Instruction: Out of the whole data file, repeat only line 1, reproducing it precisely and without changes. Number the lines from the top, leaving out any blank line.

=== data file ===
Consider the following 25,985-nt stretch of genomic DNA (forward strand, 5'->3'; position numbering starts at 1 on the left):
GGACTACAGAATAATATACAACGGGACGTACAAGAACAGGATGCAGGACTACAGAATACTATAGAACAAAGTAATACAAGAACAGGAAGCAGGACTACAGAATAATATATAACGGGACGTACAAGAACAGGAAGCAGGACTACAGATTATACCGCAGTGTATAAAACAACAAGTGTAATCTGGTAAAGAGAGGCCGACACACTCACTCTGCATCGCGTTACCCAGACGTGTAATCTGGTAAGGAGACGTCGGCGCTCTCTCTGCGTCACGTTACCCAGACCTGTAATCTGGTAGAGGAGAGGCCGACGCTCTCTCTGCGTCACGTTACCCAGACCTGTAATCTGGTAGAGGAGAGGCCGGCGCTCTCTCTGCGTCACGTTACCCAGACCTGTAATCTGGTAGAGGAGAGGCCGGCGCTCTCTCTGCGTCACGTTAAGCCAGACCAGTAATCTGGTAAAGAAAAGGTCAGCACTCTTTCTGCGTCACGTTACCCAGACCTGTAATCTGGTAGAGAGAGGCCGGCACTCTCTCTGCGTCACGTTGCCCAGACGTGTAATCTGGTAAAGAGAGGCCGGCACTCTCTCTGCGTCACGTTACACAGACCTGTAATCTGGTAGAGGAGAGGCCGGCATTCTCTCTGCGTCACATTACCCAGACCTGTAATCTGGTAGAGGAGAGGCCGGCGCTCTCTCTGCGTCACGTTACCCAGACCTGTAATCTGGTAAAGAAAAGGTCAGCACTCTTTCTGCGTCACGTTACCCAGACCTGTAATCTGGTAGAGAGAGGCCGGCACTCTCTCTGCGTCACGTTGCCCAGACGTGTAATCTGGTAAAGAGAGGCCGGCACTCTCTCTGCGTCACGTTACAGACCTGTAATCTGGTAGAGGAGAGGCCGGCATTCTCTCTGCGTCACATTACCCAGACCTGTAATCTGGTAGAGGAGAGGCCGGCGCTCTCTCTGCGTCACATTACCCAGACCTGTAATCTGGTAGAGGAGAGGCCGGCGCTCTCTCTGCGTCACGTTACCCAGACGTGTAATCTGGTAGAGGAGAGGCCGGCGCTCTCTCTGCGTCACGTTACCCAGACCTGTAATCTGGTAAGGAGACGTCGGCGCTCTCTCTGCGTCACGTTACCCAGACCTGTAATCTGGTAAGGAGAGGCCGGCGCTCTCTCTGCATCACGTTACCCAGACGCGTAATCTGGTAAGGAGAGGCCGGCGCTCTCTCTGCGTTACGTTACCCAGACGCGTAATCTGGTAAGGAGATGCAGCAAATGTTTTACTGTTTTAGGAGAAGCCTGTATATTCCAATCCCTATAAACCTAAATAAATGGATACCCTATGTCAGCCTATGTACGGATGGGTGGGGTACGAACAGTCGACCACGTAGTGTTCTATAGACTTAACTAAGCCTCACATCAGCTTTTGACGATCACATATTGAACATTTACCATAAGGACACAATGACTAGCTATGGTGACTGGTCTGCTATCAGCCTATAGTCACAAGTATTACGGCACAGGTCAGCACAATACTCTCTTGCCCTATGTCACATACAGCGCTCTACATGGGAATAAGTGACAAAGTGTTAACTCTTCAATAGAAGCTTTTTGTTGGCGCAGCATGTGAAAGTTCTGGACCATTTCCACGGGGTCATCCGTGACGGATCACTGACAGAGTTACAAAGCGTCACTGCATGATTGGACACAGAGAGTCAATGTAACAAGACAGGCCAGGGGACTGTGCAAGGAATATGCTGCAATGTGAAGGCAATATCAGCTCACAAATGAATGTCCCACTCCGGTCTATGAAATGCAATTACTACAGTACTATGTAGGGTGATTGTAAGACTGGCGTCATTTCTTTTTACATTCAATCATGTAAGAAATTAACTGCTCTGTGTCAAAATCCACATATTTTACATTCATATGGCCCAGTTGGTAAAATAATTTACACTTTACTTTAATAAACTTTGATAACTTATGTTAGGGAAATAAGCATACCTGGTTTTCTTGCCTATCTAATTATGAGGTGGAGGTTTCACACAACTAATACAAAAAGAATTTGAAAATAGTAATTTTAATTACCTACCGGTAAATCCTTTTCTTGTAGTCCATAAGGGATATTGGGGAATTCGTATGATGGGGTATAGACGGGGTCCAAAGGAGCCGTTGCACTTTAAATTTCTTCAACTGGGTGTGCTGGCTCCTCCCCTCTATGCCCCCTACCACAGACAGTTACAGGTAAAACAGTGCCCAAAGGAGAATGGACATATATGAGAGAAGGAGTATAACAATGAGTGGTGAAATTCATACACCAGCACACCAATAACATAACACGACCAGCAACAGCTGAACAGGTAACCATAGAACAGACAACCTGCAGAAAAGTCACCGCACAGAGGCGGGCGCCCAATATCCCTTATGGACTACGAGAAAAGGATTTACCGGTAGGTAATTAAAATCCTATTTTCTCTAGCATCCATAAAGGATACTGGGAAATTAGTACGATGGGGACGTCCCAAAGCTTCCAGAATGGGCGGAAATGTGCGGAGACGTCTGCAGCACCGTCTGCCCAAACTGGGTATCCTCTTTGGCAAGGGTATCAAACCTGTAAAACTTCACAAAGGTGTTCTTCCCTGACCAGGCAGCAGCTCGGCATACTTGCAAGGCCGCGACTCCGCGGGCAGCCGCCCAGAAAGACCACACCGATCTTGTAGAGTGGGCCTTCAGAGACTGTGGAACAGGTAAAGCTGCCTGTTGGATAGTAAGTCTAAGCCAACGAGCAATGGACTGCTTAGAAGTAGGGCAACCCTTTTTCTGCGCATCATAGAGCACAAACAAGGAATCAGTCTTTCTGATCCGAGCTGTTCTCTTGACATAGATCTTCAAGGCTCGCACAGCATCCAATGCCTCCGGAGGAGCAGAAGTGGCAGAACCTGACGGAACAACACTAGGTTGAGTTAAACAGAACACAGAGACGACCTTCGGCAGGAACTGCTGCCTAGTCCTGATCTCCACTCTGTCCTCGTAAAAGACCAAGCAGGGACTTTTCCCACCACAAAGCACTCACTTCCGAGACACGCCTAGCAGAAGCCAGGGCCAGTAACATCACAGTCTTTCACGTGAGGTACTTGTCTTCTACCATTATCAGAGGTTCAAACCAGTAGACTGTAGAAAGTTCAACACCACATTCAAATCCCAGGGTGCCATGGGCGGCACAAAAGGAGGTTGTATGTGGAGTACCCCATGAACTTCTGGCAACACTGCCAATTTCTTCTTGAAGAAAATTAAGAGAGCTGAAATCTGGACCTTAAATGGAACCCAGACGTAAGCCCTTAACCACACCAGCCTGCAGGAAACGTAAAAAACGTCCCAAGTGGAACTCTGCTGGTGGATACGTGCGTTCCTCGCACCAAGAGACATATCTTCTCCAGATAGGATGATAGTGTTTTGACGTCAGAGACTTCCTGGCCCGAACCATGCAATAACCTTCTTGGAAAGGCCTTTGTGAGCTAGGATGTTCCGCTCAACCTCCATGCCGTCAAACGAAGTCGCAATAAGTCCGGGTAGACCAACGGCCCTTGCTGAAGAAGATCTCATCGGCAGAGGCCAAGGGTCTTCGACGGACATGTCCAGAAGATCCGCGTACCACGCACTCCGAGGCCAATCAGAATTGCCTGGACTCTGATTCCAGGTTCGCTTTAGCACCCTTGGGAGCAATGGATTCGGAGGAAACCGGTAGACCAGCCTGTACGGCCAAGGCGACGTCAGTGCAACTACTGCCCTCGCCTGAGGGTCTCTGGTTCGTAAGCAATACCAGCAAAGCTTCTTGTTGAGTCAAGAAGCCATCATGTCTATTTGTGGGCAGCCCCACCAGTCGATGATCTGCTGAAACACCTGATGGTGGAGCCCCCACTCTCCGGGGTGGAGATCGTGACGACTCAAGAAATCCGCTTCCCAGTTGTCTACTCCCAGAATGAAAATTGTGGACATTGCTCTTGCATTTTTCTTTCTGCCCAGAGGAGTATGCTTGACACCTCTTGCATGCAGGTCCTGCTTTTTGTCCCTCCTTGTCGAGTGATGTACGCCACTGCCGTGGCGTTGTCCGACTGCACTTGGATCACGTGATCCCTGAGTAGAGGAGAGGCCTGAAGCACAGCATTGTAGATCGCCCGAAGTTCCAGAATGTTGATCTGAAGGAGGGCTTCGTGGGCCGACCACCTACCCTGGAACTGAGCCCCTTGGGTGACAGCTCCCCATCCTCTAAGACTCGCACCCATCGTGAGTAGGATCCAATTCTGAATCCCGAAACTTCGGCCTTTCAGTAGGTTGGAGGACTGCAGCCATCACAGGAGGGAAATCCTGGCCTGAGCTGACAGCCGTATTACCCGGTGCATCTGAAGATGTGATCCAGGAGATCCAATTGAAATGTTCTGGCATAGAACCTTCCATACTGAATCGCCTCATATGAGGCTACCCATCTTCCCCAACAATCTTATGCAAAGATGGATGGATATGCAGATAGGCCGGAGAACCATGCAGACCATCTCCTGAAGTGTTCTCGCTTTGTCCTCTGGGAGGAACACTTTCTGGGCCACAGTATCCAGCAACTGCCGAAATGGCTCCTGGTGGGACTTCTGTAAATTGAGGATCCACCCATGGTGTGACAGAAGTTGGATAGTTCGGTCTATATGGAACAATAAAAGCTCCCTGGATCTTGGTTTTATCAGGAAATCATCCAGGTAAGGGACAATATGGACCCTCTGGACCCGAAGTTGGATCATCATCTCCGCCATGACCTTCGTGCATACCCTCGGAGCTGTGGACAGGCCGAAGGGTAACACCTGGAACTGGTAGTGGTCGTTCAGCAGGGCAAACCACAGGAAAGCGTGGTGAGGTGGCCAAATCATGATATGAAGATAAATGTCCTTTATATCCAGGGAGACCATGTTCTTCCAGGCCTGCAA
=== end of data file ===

Consider the following 25,985-nt stretch of genomic DNA (forward strand, 5'->3'; position numbering starts at 1 on the left):